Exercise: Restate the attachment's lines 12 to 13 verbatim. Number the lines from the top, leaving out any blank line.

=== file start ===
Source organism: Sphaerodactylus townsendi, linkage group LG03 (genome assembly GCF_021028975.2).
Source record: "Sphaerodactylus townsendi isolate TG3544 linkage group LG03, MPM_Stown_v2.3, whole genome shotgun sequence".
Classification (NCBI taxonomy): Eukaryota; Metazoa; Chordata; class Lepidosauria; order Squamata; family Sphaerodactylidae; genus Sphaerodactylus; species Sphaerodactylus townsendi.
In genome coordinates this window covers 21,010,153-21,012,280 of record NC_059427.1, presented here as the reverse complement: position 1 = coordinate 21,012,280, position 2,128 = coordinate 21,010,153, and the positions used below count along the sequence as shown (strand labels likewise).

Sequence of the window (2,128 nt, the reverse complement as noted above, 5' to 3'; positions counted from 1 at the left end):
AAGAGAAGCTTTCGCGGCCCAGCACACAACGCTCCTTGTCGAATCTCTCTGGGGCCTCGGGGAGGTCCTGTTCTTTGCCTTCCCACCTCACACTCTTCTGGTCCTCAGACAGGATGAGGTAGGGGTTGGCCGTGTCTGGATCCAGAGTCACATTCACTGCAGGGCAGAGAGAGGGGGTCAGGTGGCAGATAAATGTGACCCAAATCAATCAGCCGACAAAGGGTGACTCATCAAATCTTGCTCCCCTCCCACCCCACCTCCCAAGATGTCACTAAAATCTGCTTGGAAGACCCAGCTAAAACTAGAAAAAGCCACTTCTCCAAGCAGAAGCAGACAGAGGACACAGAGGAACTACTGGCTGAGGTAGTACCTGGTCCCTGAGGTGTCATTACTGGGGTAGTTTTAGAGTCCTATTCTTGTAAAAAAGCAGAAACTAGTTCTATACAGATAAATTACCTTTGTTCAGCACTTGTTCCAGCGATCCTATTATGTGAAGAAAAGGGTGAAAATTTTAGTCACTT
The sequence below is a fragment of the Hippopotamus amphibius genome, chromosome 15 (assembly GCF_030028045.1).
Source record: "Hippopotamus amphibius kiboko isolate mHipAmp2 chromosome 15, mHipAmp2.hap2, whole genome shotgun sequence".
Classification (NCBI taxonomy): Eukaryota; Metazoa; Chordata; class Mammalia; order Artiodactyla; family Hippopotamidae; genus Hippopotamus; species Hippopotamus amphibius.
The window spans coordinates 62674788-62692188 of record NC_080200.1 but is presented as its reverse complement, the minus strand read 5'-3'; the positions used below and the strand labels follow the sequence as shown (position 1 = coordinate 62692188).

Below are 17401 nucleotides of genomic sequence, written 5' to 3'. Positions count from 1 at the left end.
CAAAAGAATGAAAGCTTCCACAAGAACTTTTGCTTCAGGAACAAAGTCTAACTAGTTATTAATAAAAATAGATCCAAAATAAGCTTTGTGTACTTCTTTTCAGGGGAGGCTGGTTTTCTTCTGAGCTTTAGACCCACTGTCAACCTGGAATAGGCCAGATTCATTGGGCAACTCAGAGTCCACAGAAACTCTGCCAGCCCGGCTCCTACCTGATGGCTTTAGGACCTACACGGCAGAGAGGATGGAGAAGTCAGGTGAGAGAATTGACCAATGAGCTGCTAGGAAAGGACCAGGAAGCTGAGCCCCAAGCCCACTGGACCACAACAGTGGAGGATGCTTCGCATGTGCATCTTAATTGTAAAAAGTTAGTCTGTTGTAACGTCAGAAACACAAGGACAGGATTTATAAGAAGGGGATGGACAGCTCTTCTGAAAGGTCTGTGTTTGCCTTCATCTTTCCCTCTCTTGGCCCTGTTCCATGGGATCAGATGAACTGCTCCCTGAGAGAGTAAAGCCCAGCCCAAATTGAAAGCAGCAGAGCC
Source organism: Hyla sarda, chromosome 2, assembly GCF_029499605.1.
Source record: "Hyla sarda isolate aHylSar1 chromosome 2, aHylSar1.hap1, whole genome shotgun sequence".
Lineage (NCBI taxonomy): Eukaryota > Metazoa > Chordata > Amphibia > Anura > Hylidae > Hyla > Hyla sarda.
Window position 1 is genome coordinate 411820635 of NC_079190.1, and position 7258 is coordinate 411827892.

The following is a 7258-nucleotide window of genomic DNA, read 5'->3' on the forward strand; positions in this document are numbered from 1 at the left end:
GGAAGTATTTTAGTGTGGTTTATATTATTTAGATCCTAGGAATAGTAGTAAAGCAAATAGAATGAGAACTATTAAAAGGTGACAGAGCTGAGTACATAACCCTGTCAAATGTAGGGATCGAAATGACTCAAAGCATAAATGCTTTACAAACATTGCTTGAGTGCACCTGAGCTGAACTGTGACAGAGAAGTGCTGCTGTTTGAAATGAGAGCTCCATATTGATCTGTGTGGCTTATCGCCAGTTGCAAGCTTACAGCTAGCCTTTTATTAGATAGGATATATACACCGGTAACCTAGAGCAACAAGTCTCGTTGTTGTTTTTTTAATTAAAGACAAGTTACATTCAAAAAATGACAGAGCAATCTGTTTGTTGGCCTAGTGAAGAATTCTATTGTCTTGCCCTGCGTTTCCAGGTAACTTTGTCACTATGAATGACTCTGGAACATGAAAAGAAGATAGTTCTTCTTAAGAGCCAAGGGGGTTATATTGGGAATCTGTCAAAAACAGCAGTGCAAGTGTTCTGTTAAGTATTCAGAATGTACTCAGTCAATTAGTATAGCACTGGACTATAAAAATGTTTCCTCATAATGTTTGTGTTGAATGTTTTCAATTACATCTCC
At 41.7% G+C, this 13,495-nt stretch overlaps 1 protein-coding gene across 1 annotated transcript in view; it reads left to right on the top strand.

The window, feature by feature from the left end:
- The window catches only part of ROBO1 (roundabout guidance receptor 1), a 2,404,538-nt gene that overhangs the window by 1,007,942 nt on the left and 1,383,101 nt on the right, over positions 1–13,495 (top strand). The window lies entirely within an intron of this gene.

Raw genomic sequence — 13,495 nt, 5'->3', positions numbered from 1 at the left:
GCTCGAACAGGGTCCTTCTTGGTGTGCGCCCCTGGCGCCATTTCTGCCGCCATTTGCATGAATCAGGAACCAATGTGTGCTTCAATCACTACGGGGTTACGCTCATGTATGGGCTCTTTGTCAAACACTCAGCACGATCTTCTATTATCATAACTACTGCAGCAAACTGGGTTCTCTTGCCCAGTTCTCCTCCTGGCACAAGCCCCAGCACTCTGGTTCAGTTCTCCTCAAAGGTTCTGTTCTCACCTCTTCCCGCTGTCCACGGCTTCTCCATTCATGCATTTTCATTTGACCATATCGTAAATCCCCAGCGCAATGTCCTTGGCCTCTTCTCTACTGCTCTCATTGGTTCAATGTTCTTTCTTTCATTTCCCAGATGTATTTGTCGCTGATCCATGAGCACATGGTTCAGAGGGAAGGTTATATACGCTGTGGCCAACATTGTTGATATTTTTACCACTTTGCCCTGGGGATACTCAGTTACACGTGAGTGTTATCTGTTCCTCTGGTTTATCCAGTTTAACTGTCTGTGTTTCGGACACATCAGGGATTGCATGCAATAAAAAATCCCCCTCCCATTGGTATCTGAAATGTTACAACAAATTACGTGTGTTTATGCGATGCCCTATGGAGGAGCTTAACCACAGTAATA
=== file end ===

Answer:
CAAAAGAATGAAAGCTTCCACAAGAACTTTTGCTTCAGGAACAAAGTCTAACTAGTTATTAATAAAAATAGATCCAAAATAAGCTTTGTGTACTTCTTTTCAGGGGAGGCTGGTTTTCTTCTGAGCTTTAGACCCACTGTCAACCTGGAATAGGCCAGATTCATTGGGCAACTCAGAGTCCACAGAAACTCTGCCAGCCCGGCTCCTACCTGATGGCTTTAGGACCTACACGGCAGAGAGGATGGAGAAGTCAGGTGAGAGAATTGACCAATGAGCTGCTAGGAAAGGACCAGGAAGCTGAGCCCCAAGCCCACTGGACCACAACAGTGGAGGATGCTTCGCATGTGCATCTTAATTGTAAAAAGTTAGTCTGTTGTAACGTCAGAAACACAAGGACAGGATTTATAAGAAGGGGATGGACAGCTCTTCTGAAAGGTCTGTGTTTGCCTTCATCTTTCCCTCTCTTGGCCCTGTTCCATGGGATCAGATGAACTGCTCCCTGAGAGAGTAAAGCCCAGCCCAAATTGAAAGCAGCAGAGCC
Source organism: Hyla sarda, chromosome 2, assembly GCF_029499605.1.